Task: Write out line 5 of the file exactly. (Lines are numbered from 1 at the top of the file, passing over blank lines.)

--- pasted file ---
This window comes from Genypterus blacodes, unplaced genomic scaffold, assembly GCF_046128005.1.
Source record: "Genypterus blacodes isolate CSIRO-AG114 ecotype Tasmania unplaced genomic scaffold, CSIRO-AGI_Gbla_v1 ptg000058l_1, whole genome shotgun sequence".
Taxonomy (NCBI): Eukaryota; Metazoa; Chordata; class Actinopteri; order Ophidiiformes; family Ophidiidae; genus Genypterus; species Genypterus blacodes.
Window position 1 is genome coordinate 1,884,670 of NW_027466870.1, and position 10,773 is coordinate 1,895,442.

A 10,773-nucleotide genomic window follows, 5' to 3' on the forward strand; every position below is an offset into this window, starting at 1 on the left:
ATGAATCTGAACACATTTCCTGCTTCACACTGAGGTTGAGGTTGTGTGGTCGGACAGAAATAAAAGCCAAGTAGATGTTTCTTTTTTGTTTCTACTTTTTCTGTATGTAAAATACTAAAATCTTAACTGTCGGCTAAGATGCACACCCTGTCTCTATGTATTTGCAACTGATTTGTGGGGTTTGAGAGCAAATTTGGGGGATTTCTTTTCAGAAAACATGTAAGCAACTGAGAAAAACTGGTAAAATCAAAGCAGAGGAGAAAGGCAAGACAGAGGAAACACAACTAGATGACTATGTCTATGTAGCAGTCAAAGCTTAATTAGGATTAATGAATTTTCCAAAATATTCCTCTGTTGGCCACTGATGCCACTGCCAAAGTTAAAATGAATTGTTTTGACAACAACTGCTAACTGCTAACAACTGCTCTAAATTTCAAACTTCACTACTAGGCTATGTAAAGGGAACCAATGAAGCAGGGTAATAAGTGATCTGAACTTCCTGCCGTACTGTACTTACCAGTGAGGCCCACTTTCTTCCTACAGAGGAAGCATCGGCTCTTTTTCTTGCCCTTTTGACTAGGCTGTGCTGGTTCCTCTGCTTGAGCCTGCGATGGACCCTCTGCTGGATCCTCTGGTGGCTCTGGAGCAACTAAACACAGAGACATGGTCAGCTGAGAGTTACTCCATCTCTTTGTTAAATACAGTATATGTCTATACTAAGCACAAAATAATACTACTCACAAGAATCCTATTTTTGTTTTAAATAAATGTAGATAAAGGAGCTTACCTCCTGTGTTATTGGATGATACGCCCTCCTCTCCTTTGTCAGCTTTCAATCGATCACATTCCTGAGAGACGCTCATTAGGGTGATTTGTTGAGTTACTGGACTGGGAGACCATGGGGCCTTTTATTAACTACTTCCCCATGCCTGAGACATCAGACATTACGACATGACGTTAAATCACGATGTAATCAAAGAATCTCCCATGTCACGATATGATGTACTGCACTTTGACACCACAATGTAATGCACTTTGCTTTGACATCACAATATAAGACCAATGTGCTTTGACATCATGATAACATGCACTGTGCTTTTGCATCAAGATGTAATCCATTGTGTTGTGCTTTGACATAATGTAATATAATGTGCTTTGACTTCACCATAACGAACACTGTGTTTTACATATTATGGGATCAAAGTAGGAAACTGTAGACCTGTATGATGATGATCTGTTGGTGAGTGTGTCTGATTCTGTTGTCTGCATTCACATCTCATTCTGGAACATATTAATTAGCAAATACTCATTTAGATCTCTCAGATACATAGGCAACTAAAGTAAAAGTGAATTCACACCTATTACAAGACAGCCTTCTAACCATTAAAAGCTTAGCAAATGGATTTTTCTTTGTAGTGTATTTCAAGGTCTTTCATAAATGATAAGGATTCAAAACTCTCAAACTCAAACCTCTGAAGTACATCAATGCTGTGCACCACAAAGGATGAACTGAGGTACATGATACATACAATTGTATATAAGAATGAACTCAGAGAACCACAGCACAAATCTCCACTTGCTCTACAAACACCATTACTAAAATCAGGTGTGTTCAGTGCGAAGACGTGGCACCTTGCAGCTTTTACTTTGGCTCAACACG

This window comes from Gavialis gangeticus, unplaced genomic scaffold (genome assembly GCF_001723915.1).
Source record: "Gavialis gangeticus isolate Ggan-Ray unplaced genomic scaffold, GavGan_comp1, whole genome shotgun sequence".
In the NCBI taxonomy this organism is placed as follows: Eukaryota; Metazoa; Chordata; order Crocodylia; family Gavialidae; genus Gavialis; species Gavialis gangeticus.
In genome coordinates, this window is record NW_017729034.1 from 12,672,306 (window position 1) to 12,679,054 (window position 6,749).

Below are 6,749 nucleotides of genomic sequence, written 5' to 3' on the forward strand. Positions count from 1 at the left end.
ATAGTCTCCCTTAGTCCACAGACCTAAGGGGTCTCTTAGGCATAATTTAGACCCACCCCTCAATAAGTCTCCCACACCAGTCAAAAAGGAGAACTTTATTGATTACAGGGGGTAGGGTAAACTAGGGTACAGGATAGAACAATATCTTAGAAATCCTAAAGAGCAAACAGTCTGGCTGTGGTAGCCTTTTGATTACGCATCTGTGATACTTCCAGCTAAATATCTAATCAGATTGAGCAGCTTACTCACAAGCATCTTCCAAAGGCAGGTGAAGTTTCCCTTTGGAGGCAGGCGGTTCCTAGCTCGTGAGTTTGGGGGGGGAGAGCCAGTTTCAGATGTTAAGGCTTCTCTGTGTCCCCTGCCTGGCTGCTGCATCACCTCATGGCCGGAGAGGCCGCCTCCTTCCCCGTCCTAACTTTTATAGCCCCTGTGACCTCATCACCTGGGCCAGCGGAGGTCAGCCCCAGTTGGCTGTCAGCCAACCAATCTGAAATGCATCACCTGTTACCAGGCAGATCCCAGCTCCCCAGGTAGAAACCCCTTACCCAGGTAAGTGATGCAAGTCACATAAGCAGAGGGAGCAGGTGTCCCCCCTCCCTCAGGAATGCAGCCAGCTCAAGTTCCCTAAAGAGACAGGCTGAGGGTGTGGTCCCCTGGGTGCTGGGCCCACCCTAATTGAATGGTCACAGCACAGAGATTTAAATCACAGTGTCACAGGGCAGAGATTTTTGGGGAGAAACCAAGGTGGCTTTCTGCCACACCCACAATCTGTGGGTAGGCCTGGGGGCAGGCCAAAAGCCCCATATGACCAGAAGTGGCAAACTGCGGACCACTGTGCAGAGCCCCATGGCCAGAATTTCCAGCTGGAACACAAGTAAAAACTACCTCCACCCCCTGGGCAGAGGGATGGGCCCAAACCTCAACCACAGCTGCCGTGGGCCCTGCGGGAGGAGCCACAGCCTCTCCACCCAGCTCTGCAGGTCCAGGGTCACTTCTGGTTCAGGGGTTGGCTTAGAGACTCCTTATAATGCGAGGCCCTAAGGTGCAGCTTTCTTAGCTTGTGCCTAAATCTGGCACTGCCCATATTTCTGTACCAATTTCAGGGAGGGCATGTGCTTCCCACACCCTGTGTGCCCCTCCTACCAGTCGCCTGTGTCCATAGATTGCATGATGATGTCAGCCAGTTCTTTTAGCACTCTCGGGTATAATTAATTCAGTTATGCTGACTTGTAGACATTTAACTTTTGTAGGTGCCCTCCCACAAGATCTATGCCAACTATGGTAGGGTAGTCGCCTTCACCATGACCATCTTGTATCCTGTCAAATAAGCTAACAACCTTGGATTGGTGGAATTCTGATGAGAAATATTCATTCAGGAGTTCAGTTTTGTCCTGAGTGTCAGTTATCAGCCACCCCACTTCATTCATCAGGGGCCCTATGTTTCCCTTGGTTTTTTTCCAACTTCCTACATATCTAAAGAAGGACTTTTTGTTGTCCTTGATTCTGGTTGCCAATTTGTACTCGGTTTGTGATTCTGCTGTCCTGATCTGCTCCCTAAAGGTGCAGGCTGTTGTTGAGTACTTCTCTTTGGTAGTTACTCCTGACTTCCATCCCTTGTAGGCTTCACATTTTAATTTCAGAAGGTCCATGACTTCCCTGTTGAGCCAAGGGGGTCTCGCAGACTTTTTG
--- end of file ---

A 10,773-nucleotide genomic window follows, 5' to 3' on the forward strand; every position below is an offset into this window, starting at 1 on the left: